Nonprofit organizations need to be organized in several ways to maximize donations. Fortunately, plenty of tools exist to help nonprofits do this — including software that can help you keep track of your donors, find out information about new prospects, capture donations on the go, understand your income and expenses, and more.
In addition to the standard software most offices need (word processing, spreadsheet, email, and presentation software), here are some of the crucial products you should consider for your nonprofit’s toolkit.
When did your top donors make their last donations? Their first? Their largest? How quickly did you thank them, and where’s the copy of the latest thank-you letter? Who are your biggest prospects, and what steps have you taken to engage them? A database can help you keep track of the answers to all these questions and more.
If your organization already has a database, make sure your staff takes advantage of all the training opportunities available. Many database providers offer training at no additional charge, including in-person training, webinars, online help, tutorials, and videos.
If you’re looking for a new database, take into consideration the size of your organization and its budget. Although Raiser’s Edge (by Blackbaud) is considered by many to be the industry gold standard, other options are available to suit almost any need and budget.
Two options for small nonprofits are Fundly CRM (customer relationship management), starting at $60 per month, or DonorSnap, with plans ranging from $39 to $199 per month. Medium-sized nonprofits can consider databases like Bloomerang (from $99 to $499 per month), Salsa (from $299 per month) or eTapestry (about $199 per month). Large nonprofits should consider using a robust database like Raiser’s Edge, Salesforce, or Trailblazer.
In addition to keeping track of your current donors, you might want the ability to research new prospects with wealth screening software such as iWave, WealthEngine, RelSci, LexisNexis, or DonorSearch. Prospect screening software will provide you with information such as your prospects’ real estate holdings, previous donations, involvement in boards of other nonprofits, job title, income, and connections to other people.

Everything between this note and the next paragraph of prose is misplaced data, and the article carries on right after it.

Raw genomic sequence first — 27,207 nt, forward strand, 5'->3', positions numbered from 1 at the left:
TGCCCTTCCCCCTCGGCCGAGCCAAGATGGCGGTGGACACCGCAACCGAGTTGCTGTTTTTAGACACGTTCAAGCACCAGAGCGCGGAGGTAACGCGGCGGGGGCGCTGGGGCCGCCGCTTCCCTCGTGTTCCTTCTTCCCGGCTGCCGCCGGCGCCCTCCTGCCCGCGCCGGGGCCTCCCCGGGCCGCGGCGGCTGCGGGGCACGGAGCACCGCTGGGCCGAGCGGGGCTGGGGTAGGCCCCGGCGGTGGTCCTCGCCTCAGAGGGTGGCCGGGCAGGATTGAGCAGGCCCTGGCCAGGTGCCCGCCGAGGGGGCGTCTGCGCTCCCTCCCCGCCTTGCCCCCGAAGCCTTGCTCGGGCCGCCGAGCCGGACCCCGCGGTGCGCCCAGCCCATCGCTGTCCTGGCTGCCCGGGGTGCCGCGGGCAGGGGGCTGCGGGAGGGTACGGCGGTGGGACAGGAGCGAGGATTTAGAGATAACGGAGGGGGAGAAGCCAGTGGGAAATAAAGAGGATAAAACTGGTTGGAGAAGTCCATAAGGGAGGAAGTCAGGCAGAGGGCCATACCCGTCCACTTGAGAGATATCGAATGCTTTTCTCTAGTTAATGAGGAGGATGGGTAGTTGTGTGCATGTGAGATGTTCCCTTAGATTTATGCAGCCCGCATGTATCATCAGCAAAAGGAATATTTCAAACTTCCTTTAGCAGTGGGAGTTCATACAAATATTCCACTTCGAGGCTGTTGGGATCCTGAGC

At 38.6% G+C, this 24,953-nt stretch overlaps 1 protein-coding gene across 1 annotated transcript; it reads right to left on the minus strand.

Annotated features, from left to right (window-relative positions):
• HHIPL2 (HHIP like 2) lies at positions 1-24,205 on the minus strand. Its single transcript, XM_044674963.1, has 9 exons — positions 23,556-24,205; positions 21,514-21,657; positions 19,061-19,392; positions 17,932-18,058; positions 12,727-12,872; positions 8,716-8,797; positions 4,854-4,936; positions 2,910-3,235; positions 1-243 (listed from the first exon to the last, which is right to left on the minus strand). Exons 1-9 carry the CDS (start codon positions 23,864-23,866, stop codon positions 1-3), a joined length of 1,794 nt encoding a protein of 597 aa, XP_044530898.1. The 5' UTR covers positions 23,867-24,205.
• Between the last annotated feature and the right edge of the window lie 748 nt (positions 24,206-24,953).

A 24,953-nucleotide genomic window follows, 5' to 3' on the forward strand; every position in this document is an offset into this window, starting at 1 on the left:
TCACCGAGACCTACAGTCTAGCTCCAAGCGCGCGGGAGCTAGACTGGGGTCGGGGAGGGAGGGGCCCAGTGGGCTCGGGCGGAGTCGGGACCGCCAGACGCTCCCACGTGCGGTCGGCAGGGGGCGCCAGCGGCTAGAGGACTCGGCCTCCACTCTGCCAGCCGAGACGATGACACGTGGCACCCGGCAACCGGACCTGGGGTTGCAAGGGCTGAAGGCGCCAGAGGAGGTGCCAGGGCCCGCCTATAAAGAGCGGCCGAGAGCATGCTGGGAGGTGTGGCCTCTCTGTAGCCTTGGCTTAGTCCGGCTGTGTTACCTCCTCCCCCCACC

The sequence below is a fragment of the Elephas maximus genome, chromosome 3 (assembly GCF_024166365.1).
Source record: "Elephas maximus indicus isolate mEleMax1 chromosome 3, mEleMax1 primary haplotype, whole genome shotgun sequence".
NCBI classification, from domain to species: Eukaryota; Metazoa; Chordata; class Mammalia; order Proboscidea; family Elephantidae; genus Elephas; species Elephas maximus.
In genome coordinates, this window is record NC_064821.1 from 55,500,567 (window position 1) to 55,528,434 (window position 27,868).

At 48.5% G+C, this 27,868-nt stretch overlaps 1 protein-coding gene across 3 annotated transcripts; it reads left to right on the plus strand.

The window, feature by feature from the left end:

For private foundation funding, Guidestar (which offers some information free of charge) and Foundation Directory Online are essential tools for finding the right fit between a grantor and your organization.
Crowdfunding has become extremely popular in recent years, enabling nearly anyone to solicit donations for projects ranging from small and personal to large and ambitious. Some of the more popular crowdfunding sites are GoFundMe, Kickstarter, Indiegogo, and Patreon. Others, including Rally, Piggybackr, Classy, or CrowdRise (part of GoFundMe), are specifically aimed at nonprofits.
Many of these crowdfunding software platforms also offer features such as event registration, social media, website integration, reporting and analytics, recurring donation setup, and database integration. Crowdfunding software tends to work best for raising funds for specific projects or in conjunction with an event. Crowdfunding can help nonprofits reach a wider audience, but keep a close eye on the fees that crowdfunding sites charge when using them to solicit donations.
If your organization is hosting an event, consider using mobile bidding software to allow your donors to bid on auction items, purchase raffle tickets and make donations directly from their mobile phones. Popular mobile bidding software includes Bidpal, 501 Auctions, and GiveSmart.
If you’re already using other software, such as a robust database or crowdfunding software, you may be able to use a feature included in that software for mobile bidding. For more information on the role of mobile bidding software at events, see the chapter “Using Events to Drive Donations.”
Like mobile bidding, text-to-donate software enables nonprofits to capture donations from people on the go — anytime, anywhere. Donors can text donations from their mobile phones to a nonprofit at their convenience. Many text donations are given as part of an event, a specific fundraising campaign, or telethon. Some also come in response to an urgent need (such as disaster relief immediately following a catastrophic event).
Some of the top providers of text to donate software include @Pay, MobileCause, BidPal, Qgiv, MyPledger, Mobile Commons, SecureGive, Activistic, and Give by Cell. Some crowdfunding or mobile bidding software platforms also offer a text-to-donate feature.
All nonprofits must keep careful records of donations and expenditures. These organizations need accounting software to run reports when submitting important tax documents like IRS Form 990.